Ultra wideband endfire synthetic aperture radar for landmine detection
Cooper, P., Verwey, G. and Purry, C., 2003. Ultra wideband endfire synthetic aperture radar for landmine detection. In: Geoscience and Remote Sensing Symposium, 2003. IGARSS '03. Proceedings. 2003 IEEE International, 2003-01-01.
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The detection of landmines is an important and challenging application for remote sensing technologies. The use of ground penetrating radar is an established technique but requires close coupling between the antennae and the ground and generally suffers from a poor area coverage rate. In order to clear mines rapidly along a route using a vehicle mounted system, a forward looking sensor is required that can operate effectively in a stand off configuration and detect surface laid, flush and buried mines. Reliable detection is required against a background of vegetation and other, surface and buried mines. Reliable detection is required against a background of vegetation and other, surface and buried, clutter. The Remote Minefield Detection System (REMIDS) is a technology demonstration programme funded by the UK Ministry of Defence designed to use an Ultra Wideband Synthetic Aperture Radar (UWBSAR) and a polarimetric infrared camera. The UWBSAR is a 3GHz bandwidth impulse radar with onboard data collection and offline image processing. The UWBSAR has been successfully trialled against landmines. Previous trials have mounted the radar on an airship and employed a conventional side-looking imaging geometry. In contrast, for the trials reported in this paper, the radar was amounted on a trolley to simulate a ground vehicle and operated in a forward-looking mode. The resulting use of an endfire synthetic aperture radar rather than the more conventional broadside aperture is the principal development reported in this paper. This coarsens the resolution and introduces a left-right ambiguity into the data. Previous trials have also highlighted the lack of a comprehensive data set containing controlled targets and a range of clutter conditions. The current trials were therefore conducted on a purpose built 80m test track which contained five different soil types, a range of surface conditions and over 200 targets of varying types and burial depth. The trials campaign collected over 500 data sets by varying the conditions of data collection in terms of polarisation, antenna height, antenna separation, incidence angle, power levels and pulse repetition frequency. The experimental configuration allowed the track of the platform to be repeated to sufficient accuracy to allo- w the synthesis of multiple baselines in the vertical and horizontal. The principal conclusions from the trials analysis are 1) that the data set collected is of good quality and comprehensive in terms of targets and background; 2) the endfire synthetic aperture configuration worked as anticipated; and 3) the left-right ambiguity can be resolved if a suitable antenna configuration is used.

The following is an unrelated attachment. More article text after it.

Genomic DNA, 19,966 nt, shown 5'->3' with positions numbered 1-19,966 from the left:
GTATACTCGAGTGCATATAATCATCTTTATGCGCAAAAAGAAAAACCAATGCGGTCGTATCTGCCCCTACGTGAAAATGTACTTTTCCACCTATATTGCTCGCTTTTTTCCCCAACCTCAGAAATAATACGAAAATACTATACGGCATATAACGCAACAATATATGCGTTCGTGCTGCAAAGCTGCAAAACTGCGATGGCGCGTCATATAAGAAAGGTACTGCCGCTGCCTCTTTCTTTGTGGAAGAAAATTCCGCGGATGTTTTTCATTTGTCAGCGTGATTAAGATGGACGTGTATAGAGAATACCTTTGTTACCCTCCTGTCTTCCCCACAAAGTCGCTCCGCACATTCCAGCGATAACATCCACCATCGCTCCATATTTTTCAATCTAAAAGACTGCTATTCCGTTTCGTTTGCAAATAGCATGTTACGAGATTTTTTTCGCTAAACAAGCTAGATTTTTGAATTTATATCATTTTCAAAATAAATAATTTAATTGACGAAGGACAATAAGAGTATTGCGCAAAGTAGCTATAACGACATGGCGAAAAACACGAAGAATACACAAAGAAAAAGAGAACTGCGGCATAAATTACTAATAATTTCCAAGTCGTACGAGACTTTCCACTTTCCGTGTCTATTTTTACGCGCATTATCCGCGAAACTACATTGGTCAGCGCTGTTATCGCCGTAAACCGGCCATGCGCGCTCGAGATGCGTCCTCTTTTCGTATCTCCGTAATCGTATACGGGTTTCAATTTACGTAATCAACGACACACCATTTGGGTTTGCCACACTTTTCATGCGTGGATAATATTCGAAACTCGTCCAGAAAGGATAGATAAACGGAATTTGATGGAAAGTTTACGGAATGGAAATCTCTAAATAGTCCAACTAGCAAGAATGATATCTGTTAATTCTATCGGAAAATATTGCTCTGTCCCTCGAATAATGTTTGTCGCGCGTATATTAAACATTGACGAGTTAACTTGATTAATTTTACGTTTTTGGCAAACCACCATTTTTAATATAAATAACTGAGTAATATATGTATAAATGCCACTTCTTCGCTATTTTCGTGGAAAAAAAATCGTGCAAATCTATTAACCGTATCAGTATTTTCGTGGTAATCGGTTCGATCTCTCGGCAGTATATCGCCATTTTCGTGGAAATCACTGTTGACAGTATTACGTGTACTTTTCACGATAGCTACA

|Item Type||Conference or Workshop Items (Paper)|
|Creators||Cooper, P., Verwey, G. and Purry, C.|
|Uncontrolled Keywords||antenna height,antenna separation,polarisation,data acquisition,technology demonstration programme,infrared imaging,remote minefield detection system,aperture antennas,onboard data collection,remote sensing by radar,antenna configuration,imaging geometry,radar polarimetry,remids,bandwidth impulse radar,experimental configuration,incidence angle,polarimetric infrared camera,pulse repetition frequency,uwbsar,left-right ambiguity,landmine detection,sensors,endfire synthetic aperture,ground penetrating radar,forward looking sensor,ultra wideband,3 ghz,vehicle mounted system,remote sensing,synthetic aperture radar,offline image processing|
|Departments||Faculty of Engineering & Design > Electronic & Electrical Engineering|
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